Now, I'm neither a "horse whisperer" nor a horse psychologist, but based on his reaction, this was a very normal occurrence. He immediately set about finding some grass and viewed it as an opportunity to take a break. In the next 200-300 meters he would enjoy the opportunity to take several breaks, as the little truk and its wonky wheel left the track on several occasions.

elminero67
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Heres a couple pics of the Decauville track. Decauville track was light duty, prefabricated track (much like the old Tyco sectional track) that allowed for quick construction and became widely popular on mining, plantation and light industrial plants around the world, but never achieved wide acceptance in the U.S.A.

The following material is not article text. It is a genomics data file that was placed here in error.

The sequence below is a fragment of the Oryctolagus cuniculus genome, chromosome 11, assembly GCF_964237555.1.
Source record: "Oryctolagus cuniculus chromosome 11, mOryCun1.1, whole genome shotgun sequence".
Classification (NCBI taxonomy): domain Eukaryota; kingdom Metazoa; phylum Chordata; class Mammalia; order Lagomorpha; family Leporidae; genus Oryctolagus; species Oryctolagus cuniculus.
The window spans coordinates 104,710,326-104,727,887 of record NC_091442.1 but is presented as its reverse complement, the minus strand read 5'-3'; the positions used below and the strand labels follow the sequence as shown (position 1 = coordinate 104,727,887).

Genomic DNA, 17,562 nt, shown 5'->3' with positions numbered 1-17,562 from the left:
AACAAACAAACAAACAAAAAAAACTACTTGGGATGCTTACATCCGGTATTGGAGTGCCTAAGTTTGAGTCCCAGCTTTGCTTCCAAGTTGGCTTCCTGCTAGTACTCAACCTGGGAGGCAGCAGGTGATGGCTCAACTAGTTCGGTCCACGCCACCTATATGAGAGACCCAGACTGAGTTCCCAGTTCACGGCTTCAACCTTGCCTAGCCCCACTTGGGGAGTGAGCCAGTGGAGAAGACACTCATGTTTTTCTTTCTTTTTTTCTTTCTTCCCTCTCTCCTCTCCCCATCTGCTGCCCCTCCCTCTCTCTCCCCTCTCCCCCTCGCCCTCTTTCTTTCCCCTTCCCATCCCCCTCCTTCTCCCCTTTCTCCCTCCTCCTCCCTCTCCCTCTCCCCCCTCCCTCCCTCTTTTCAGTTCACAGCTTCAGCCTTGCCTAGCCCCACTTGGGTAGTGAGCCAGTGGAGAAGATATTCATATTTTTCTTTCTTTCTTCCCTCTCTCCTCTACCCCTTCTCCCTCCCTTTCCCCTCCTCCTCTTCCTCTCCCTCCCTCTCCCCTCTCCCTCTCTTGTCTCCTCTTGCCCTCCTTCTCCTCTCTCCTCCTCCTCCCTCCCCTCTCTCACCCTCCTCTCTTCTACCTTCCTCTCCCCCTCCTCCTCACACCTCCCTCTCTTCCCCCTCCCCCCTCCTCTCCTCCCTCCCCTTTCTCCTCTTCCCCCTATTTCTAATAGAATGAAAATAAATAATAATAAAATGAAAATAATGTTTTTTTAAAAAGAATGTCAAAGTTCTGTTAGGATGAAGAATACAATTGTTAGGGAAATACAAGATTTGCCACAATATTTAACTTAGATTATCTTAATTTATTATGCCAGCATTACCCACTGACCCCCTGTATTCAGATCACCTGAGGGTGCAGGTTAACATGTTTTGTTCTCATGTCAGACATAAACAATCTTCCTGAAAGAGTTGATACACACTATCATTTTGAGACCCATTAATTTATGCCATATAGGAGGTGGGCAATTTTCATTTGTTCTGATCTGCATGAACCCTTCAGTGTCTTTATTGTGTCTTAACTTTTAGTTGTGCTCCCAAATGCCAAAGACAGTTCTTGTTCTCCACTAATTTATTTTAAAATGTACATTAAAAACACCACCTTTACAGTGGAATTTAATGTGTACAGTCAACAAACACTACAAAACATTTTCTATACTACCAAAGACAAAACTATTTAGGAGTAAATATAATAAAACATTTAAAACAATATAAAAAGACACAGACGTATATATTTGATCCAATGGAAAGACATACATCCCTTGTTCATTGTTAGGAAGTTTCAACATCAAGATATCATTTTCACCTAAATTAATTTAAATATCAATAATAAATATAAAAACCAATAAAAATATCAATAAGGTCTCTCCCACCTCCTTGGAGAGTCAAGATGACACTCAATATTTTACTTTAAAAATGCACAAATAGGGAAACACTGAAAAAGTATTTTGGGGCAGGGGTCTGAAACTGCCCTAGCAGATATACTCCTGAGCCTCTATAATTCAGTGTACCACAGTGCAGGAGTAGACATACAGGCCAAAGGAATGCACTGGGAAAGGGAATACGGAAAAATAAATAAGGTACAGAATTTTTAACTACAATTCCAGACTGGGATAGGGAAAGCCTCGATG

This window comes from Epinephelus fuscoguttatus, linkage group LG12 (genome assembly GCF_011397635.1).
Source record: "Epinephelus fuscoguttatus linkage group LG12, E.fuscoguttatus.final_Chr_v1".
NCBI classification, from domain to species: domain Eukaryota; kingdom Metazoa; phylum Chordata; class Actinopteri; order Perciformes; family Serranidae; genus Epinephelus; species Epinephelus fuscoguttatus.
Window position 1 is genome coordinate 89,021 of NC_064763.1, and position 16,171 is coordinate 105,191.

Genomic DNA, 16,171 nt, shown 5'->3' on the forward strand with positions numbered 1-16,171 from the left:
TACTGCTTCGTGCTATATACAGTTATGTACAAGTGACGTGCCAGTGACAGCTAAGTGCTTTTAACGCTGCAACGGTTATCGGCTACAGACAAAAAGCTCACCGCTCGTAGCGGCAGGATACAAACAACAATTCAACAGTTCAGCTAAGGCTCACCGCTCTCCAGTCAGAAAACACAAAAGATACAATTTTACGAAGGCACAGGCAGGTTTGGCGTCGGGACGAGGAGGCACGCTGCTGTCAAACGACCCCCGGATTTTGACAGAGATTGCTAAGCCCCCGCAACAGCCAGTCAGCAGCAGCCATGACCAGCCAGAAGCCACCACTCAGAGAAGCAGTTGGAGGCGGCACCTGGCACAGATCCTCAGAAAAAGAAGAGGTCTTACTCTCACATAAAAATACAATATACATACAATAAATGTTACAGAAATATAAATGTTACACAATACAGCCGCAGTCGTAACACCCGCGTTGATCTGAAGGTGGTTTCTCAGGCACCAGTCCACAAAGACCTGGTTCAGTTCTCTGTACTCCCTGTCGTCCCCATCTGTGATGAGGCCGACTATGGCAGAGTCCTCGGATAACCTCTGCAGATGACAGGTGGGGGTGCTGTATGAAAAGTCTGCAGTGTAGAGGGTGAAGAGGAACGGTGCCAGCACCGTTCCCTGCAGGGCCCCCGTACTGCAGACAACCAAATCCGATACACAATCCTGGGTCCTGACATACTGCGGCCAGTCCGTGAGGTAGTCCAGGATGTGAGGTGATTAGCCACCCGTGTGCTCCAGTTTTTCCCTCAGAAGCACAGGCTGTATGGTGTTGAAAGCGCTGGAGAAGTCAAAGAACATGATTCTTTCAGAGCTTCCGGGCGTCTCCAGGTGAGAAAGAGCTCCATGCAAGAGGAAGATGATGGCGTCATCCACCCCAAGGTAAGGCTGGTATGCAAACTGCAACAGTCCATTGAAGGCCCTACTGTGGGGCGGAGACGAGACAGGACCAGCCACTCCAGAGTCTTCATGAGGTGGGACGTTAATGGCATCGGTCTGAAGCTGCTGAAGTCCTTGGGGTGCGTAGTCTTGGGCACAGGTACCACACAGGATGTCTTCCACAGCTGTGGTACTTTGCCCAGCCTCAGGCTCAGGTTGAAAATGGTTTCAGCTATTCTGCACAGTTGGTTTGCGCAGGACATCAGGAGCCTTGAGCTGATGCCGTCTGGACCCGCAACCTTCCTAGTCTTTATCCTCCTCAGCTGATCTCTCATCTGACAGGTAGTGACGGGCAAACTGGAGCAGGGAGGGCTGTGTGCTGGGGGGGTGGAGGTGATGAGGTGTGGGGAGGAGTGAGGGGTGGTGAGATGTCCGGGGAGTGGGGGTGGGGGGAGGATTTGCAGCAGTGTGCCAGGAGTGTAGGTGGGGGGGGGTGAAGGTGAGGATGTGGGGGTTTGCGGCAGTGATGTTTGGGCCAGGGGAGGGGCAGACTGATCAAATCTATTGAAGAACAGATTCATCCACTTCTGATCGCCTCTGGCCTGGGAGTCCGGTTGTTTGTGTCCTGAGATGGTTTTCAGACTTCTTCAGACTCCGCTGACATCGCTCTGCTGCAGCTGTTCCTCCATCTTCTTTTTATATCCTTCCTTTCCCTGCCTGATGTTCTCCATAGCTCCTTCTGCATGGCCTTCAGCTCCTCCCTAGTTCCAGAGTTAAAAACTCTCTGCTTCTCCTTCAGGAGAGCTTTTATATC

It's hard to say how much Decauville track is still in service worldwide, I suspect not a lot. All along the right of way I could see abandoned spurs, switches and sections discarded in the encroaching jungle-I suspect enough for Charlie to construct his tramway all the way from Beatty to Tonopah! Heck, he could probable lasso some of them feral burros running around Nevada and recruit them for motive power...




Helmut
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A version of such a light 500mm vehicle can be seen on the cover here. There is a certain similarity to that possible one on the photo.

Charley
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El miner o Boodrowe fellers..

The lokey resembles aPlymouth AL type..lokey quite alot..yer friction drive types..quite early..gaz rigs..

Thanks huge for the foto tour..how cool is that..?..I asks ya...

This genre of railway is right up my alley..we do have burro's here , they roam the town..tourists are impressed..we think it a matter of course now..name them..fedd them doggy bisquits..etc etc..I pondered lassoing one for press gang lokey duty..

thanks for the pitchers..